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Carson Breuer Carpentry & Odd Jobs

I handed the card back to her.

“I can’t pay anyone at the moment.” Nellie waved it away. “Don’t worry. You and Carson can come to an arrangement. Believe me; he’ll be happy to get the work.”

There was a tone to her voice that worried me.

“Why? Doesn’t he get hired much?”

“He’s a bit eccentric. But he’ll do a good job, and he’ll work within your budget.” Nellie climbed into her car. “Ciao.” With a brisk wave, she drove away.

My budget? Until I pried some cash out of my aunt’s freeloader clients, my budget was zero. Who would work within that? I ran a hand through my hair and drew my head back to appraise the roof. “Eccentric,” on the other hand, was good—downright reassuring, in fact. You’d have to be a little eccentric to take on a project like this.

I went into the house for another crack at my aunt’s laptop. As I heaved aside a book on perennials to make room on the desk, a flattened rosebud slipped from the pages and fell to the floor. I bent to pick it up and twirled it between my fingers. It was curled at the edges, its fragile papery petals turning brown. I set it on the mantel, next to the china spaniel, and walked into the kitchen. A caffeine hit might spark some password ideas. As I turned on the coffeemaker, a movement in the garden caught my eye. I peered through the window. A man was in the yard, holding a spade. His back was to me, but I recognized his gray topknot. I walked out onto the porch.

“Gideon,” I yelled. “Are you looking for something?”

He turned to face me. “You’re home,” he said in his usual garrulous manner.

“I hope that’s gold you’re digging up. I could use good news.”

He raised the spade in one hand and walked toward me, chuckling. “I’m returning this.” He gestured at the garage with the spade. That didn’t explain his presence in my aunt’s garden—or the freshly dug holes in the ground.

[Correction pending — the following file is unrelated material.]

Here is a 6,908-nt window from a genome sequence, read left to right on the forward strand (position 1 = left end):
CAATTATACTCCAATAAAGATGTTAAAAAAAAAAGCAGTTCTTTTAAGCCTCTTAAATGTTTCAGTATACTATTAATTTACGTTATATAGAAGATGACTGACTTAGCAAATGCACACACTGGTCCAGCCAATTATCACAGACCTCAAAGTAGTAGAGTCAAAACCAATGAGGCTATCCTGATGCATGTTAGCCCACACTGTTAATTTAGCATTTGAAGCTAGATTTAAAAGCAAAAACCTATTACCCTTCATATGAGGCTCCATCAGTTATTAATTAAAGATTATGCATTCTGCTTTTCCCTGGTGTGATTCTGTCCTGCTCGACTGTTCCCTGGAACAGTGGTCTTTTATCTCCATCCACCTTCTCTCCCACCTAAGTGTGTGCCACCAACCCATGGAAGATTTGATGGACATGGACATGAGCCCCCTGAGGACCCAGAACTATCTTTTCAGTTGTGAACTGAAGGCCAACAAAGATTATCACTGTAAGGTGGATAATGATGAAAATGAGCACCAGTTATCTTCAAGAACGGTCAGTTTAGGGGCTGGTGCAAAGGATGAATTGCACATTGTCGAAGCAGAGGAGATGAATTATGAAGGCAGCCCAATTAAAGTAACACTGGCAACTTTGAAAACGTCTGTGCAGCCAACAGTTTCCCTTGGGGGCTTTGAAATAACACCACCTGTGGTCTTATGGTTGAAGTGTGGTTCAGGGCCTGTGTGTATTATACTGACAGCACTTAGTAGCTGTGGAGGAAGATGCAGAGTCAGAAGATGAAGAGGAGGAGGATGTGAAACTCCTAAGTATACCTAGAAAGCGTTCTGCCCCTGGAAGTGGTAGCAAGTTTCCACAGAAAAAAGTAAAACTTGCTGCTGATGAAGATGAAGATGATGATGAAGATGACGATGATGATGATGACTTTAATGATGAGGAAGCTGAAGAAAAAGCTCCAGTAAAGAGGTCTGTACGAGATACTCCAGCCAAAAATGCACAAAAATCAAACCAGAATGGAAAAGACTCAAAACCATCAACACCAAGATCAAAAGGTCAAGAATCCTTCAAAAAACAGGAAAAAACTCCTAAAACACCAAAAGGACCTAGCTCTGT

I took the spade from him. “Thanks.”

He turned to go.



“Did you take a keepsake box from my aunt’s mantel?” He spluttered, and I held up a hand. “I don’t mind, although you could have asked me. But while I’m posing questions—what are those for?” I pointed at the holes. “What are you looking for?”


Did I look stupid? Wait, scratch that.

“You’re not searching for land mines, are you?” “What? Why would you… never mind.” He dug into the pocket of his jeans and pulled out a scrap of paper, which he held out. “That box had a message in it.”

“A message? From who?”

“Adeline.” He stepped closer and pressed the scrap of paper into my hand.

I stared at the word on it:


I looked up at him. “This doesn’t make sense.”

“In Spanish, ave means bird.”

I thought of the computer’s elusive password. “Let’s try this on my aunt’s laptop.”

When ave didn’t work, we typed in every bird species native to Leafy Hollow and dozens that weren’t. Then we typed them again, in Spanish. No luck. I closed the laptop and dropped the scrap of paper on top, tapping my fingers on the metallic surface.

When I was a child, my mother taught me dozens of Latin words and

phrases. So many that Latin became our secret language, a habit that infuriated my auto-mechanic father, who felt shut out by our circle of two. I pushed the laptop away.



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